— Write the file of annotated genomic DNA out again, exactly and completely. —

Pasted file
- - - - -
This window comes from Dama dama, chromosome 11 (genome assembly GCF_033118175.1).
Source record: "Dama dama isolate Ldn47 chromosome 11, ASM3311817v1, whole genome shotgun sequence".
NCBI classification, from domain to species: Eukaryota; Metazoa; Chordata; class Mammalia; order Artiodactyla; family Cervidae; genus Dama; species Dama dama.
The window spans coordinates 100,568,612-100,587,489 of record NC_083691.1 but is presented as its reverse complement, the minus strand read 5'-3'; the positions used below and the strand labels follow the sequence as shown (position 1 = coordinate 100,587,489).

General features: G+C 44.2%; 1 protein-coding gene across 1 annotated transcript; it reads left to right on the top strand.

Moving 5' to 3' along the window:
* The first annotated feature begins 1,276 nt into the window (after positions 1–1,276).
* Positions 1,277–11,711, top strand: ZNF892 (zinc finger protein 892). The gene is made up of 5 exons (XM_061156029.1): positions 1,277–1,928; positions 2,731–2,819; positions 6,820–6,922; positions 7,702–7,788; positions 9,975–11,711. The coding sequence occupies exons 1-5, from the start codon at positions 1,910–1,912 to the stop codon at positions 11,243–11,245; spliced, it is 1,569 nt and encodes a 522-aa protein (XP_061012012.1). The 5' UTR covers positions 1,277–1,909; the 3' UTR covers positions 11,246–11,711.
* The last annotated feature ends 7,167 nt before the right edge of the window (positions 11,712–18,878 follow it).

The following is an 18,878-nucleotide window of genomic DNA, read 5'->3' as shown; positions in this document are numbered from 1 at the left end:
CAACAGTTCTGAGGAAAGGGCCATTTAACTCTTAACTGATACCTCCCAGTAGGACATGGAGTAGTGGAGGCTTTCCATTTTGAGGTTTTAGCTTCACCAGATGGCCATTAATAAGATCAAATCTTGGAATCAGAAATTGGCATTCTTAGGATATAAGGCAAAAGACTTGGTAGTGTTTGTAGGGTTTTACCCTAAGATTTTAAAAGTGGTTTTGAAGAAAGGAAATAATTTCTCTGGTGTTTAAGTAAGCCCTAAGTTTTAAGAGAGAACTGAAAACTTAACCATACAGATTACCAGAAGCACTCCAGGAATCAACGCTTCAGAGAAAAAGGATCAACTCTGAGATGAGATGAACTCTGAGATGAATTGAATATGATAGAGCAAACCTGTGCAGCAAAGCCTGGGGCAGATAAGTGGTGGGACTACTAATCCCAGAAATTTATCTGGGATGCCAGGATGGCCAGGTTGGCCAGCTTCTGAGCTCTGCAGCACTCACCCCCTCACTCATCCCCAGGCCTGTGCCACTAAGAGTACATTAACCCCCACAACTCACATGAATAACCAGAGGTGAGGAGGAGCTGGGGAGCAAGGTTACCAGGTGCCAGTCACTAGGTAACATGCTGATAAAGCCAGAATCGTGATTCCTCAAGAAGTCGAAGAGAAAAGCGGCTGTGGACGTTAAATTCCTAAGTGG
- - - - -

This window comes from Dama dama, chromosome 11 (genome assembly GCF_033118175.1).
Source record: "Dama dama isolate Ldn47 chromosome 11, ASM3311817v1, whole genome shotgun sequence".
NCBI classification, from domain to species: Eukaryota; Metazoa; Chordata; class Mammalia; order Artiodactyla; family Cervidae; genus Dama; species Dama dama.
The window spans coordinates 100,568,612-100,587,489 of record NC_083691.1 but is presented as its reverse complement, the minus strand read 5'-3'; the positions used below and the strand labels follow the sequence as shown (position 1 = coordinate 100,587,489).

General features: G+C 44.2%; 1 protein-coding gene across 1 annotated transcript; it reads left to right on the top strand.

Moving 5' to 3' along the window:
* The first annotated feature begins 1,276 nt into the window (after positions 1–1,276).
* Positions 1,277–11,711, top strand: ZNF892 (zinc finger protein 892). The gene is made up of 5 exons (XM_061156029.1): positions 1,277–1,928; positions 2,731–2,819; positions 6,820–6,922; positions 7,702–7,788; positions 9,975–11,711. The coding sequence occupies exons 1-5, from the start codon at positions 1,910–1,912 to the stop codon at positions 11,243–11,245; spliced, it is 1,569 nt and encodes a 522-aa protein (XP_061012012.1). The 5' UTR covers positions 1,277–1,909; the 3' UTR covers positions 11,246–11,711.
* The last annotated feature ends 7,167 nt before the right edge of the window (positions 11,712–18,878 follow it).

The following is an 18,878-nucleotide window of genomic DNA, read 5'->3' as shown; positions in this document are numbered from 1 at the left end:
CAACAGTTCTGAGGAAAGGGCCATTTAACTCTTAACTGATACCTCCCAGTAGGACATGGAGTAGTGGAGGCTTTCCATTTTGAGGTTTTAGCTTCACCAGATGGCCATTAATAAGATCAAATCTTGGAATCAGAAATTGGCATTCTTAGGATATAAGGCAAAAGACTTGGTAGTGTTTGTAGGGTTTTACCCTAAGATTTTAAAAGTGGTTTTGAAGAAAGGAAATAATTTCTCTGGTGTTTAAGTAAGCCCTAAGTTTTAAGAGAGAACTGAAAACTTAACCATACAGATTACCAGAAGCACTCCAGGAATCAACGCTTCAGAGAAAAAGGATCAACTCTGAGATGAGATGAACTCTGAGATGAATTGAATATGATAGAGCAAACCTGTGCAGCAAAGCCTGGGGCAGATAAGTGGTGGGACTACTAATCCCAGAAATTTATCTGGGATGCCAGGATGGCCAGGTTGGCCAGCTTCTGAGCTCTGCAGCACTCACCCCCTCACTCATCCCCAGGCCTGTGCCACTAAGAGTACATTAACCCCCACAACTCACATGAATAACCAGAGGTGAGGAGGAGCTGGGGAGCAAGGTTACCAGGTGCCAGTCACTAGGTAACATGCTGATAAAGCCAGAATCGTGATTCCTCAAGAAGTCGAAGAGAAAAGCGGCTGTGGACGTTAAATTCCTAAGTGG